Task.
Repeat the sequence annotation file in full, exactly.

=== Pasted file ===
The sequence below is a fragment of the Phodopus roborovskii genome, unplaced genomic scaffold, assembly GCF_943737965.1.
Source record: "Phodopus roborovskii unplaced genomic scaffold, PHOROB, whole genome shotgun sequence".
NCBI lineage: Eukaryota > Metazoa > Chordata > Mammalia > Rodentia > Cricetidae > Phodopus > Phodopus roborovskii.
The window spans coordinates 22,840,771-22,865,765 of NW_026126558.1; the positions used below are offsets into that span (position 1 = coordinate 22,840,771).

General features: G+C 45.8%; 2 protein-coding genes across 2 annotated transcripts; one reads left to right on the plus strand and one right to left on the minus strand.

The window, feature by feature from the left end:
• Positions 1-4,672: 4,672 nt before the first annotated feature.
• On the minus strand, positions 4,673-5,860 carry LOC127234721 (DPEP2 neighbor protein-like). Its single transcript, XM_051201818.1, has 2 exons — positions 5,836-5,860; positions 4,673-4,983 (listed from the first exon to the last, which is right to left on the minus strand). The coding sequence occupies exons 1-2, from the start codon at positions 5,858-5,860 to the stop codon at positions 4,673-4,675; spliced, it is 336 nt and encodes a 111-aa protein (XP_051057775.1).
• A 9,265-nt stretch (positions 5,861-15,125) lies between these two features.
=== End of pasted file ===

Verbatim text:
The sequence below is a fragment of the Phodopus roborovskii genome, unplaced genomic scaffold, assembly GCF_943737965.1.
Source record: "Phodopus roborovskii unplaced genomic scaffold, PHOROB, whole genome shotgun sequence".
NCBI lineage: Eukaryota > Metazoa > Chordata > Mammalia > Rodentia > Cricetidae > Phodopus > Phodopus roborovskii.
The window spans coordinates 22,840,771-22,865,765 of NW_026126558.1; the positions used below are offsets into that span (position 1 = coordinate 22,840,771).

General features: G+C 45.8%; 2 protein-coding genes across 2 annotated transcripts; one reads left to right on the plus strand and one right to left on the minus strand.

The window, feature by feature from the left end:
• Positions 1-4,672: 4,672 nt before the first annotated feature.
• On the minus strand, positions 4,673-5,860 carry LOC127234721 (DPEP2 neighbor protein-like). Its single transcript, XM_051201818.1, has 2 exons — positions 5,836-5,860; positions 4,673-4,983 (listed from the first exon to the last, which is right to left on the minus strand). The coding sequence occupies exons 1-2, from the start codon at positions 5,858-5,860 to the stop codon at positions 4,673-4,675; spliced, it is 336 nt and encodes a 111-aa protein (XP_051057775.1).
• A 9,265-nt stretch (positions 5,861-15,125) lies between these two features.